I realize that this might seem the very definition of medieval hairsplitting, but a great deal hinges on this point. On the analogical reading, all of finite reality participates in the fullness of the actus essendiof God, and hence God and creation cannot be construed as rivals, since they don’t compete for space, as it were, on the same ontological grid. But on the univocal reading, God and creation are competitive, and a zero-sum game does obtain. The Reformers were massively shaped by the nominalist view that came up from Occam, and they therefore inherited this competitive understanding of God’s relationship to the world, which is evident in so much of their speculation concerning justification, grace, and providence. If God is to get all of the glory, the world has to be emptied of glory; if grace is to be fully honored, nature has to be denigrated; if salvation is all God’s work, cooperation with grace has to be denied. When this notion of God became widespread in Europe after the Reformation, it provoked a powerful counter-reaction, which one can see in almost all of the major philosophical figures of early modernity. The threatening God must be explained away (as in Spinoza), fundamentally identified with human consciousness (as in Hegel), internalized as the ground of the will (as in Kant), or shunted off to the sidelines (as in most forms of Deism). In time, the God of late medieval nominalism is ushered off the stage by an impatient atheism that sees him (quite correctly) as a menace to human flourishing. Thus, Feuerbach can say, “Das Nein zu Gott ist das Ja zum Menschen,” and every atheist since has followed him. Jean-Paul Sartre, in the twentieth century, captured the exasperation with the competitive God in a syllogism: “If God exists, I cannot be free; but I am free; therefore, God does not exist.” And Christopher Hitchens has restated the Feuerbach view, observing that believing in God is like accepting permanent citizenship in a cosmic version of North Korea.

Wednesday, December 27, 2017

Symposium on Horan's 'Postmodernity and Univocity'

There is now an online symposium up at the "Syndicate" website: here. As my co-blogger once reminded me, this website, devoted to symposia in several academic fields, such as philosophy and theology, shares its name with the terrorist organization in the previous "Mission Impossible" film and indeed in the one currently in production. It is hard to imagine a more apt term to describe current academic disciplines and practices, and I say that as one who has benefited in various ways from the current system.

Regarding the syndicate symposium itself, I did not read it, nor will I do more than skim. It has an entry by Richard Cross, no stranger to readers of this blog, and no stranger to publishing critiques of Milbank. There is an entry by Justus H. Hunter, a theologian who was worked on Grosseteste and some other medieval figures. There is one by another theologian working in medieval, Lydia Shoemaker, on the horizon.

Rather amazingly, they got Milbank to reply. And, given that Milbank usually just trashes Scotus en passant, we have here what may prove to be his lengthiest discussion of Scotus. But it is the same old story. Lots of postmodern verbiage, which, once one pairs it away, all that he says is that Scotus says something different than Aquinas, everything Aquinas says is right or will be right once it gets its proper development, everything in Scotus is bad and leads to bad things in every area of modern life. Some errors here in there, for example in a Deleuze quote that Milbank thinks expresses Scotus' position (no quote here, I paraphrase from memory, in true Milbankian style) in which Deleuze fails to grasp the twofold primacy of being as it pertains to ultimate differences. To give Milbank his due, he does cite one of the most obscure passages in the Ord., in which Scotus suggests that the univocal concept of being may potentially contain God and creatures, in that it is formally neither one (since if that were the case, one could not contract it to what it is supposed to be univocal of). This was against Cross' description of the abstracted univocal concept of being as being only "semantic". Milbank's argument is just that this term does not occur in Scotus, and he adds some remarks that I can't decipher about that if Cross were right, the univocal concept of being would be in a middle ground, the ground the formal and transcendental. That of course is what it is, in Scotus' own terms. In any case, though Milbank, to be fair, seems to have given the status of the univocal concept of being more thought, his particular sniping here at Cross seems to me to reek of a preference for continental jargon over analytic.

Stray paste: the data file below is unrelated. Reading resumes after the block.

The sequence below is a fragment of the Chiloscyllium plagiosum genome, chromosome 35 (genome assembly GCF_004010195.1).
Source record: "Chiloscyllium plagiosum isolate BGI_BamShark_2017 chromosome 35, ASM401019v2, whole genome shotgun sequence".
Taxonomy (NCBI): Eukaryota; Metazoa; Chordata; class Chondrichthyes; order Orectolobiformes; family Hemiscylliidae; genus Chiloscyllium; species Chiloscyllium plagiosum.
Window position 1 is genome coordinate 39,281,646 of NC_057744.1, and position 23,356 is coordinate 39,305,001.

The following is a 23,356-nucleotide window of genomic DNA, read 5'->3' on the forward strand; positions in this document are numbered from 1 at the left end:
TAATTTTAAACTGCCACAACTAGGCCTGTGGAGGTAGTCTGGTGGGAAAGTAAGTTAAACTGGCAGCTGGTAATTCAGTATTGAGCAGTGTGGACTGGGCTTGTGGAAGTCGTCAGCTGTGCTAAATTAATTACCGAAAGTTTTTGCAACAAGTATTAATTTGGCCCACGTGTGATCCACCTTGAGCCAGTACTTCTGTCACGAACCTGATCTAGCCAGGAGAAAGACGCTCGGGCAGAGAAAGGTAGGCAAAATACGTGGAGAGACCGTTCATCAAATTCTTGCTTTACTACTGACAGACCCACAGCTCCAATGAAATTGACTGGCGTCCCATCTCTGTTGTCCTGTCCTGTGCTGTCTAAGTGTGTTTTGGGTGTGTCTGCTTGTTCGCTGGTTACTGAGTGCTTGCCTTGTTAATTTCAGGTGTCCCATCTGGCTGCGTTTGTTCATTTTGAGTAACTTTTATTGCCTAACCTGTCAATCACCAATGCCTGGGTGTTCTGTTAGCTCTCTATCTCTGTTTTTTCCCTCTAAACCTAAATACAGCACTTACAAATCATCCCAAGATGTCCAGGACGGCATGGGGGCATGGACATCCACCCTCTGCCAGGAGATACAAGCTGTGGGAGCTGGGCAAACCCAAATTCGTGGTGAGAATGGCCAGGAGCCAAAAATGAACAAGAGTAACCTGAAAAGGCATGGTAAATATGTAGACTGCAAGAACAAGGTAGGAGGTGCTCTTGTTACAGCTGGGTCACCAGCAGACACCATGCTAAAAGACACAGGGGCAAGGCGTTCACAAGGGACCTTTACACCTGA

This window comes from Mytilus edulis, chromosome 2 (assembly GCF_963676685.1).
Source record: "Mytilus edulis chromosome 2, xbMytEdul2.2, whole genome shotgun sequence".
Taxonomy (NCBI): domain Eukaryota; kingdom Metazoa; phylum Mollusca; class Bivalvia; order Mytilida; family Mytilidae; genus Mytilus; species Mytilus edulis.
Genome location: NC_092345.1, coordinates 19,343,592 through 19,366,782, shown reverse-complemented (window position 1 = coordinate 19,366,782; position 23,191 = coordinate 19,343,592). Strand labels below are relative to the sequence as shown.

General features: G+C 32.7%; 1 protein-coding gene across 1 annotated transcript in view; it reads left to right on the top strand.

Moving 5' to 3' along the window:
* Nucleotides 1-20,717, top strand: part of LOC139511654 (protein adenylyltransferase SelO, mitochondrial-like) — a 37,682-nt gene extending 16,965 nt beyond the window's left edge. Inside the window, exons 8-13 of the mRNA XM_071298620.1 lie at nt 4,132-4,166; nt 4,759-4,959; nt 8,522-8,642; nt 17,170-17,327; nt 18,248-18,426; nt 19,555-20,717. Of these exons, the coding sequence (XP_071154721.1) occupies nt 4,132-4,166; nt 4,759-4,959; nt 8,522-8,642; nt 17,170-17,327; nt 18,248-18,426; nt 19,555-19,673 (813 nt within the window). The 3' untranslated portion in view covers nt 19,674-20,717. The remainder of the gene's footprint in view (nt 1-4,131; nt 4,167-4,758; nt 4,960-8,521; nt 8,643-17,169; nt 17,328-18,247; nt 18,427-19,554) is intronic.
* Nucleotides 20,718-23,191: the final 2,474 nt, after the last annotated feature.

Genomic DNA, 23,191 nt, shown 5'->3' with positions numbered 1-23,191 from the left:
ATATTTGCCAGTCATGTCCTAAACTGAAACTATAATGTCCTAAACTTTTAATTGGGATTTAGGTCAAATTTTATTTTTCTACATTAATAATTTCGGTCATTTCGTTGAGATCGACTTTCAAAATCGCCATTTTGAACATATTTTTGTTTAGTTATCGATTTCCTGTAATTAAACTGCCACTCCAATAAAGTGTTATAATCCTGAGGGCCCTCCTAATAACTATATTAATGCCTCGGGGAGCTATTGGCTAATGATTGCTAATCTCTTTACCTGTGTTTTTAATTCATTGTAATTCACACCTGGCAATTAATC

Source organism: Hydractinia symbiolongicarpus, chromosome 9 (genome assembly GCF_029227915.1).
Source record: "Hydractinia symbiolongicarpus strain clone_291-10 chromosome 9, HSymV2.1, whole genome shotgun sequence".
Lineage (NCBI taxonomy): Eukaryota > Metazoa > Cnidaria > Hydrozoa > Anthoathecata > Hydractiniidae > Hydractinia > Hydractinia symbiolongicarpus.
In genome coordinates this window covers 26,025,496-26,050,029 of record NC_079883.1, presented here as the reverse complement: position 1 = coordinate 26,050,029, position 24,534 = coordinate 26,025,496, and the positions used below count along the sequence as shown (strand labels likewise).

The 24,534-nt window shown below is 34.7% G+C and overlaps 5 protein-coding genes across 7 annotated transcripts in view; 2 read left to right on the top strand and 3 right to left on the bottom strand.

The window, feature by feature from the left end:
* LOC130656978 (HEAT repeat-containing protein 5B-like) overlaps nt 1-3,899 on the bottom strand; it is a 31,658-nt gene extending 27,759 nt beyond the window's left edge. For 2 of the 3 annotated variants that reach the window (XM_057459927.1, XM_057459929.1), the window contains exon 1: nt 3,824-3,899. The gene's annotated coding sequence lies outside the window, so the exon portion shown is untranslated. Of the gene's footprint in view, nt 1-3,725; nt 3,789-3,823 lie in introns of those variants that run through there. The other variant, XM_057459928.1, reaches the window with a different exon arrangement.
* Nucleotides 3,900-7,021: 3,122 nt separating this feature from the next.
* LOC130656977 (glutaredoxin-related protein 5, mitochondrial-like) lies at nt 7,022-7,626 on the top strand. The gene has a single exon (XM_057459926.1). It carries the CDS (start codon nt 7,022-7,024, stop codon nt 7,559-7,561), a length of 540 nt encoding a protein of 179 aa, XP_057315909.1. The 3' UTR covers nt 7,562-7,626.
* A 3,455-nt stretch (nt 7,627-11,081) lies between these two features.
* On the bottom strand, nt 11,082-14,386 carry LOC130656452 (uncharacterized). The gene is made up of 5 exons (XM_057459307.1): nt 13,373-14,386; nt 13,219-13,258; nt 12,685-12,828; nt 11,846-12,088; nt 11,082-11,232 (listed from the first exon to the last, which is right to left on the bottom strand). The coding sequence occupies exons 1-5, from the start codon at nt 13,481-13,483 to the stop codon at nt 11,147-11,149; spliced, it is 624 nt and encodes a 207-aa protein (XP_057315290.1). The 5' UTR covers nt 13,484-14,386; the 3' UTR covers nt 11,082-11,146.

Two other points seem worthy of comment.

1. At the beginning, Milbank claims that there were debates among later Scotists regarding whether univocity was a feature of logical being or real being. Milank provides no reference, and I am half tempted to read the whole thing to see what he has in mind. I gather that Milbank takes it to mean whether the concept of being taken as such has or signifies something actually existing or not, i.e. some nature in the world. Indeed, there was some debate on this, which I would describe as being whether the concept of being is "real" or not. By real, Scotus would mean a first intention concept. And here Scotus is unambigouous. The concept of being is a real concept, in the sense that it has been abstracted from the cognition of a creature. There was some debate on this, so Milbank is right, though the debate was mainly between those who defend Scotus' or at least the common 14th (and 21st) century interpretation and those who wanted to have an easier reconciliation with Aquinas and posited univocity as pertaining to second intentions (Peter of Navare, John Bassols). The only thinker who went in a more "real" direction than Scotus was Antonius Andreae, who, despite the fact that most of his question is verbatim quotation and paraphrase from Scotus, did say there was a real similitude on which the concept of being was based. But this was part of a two sentence attack on peter of Navarre that he did not explain in any detail, so it is hard to see what AA was getting at. So this one remark of Milbank's is accurate. I suppose he probably had the info from Boulnois.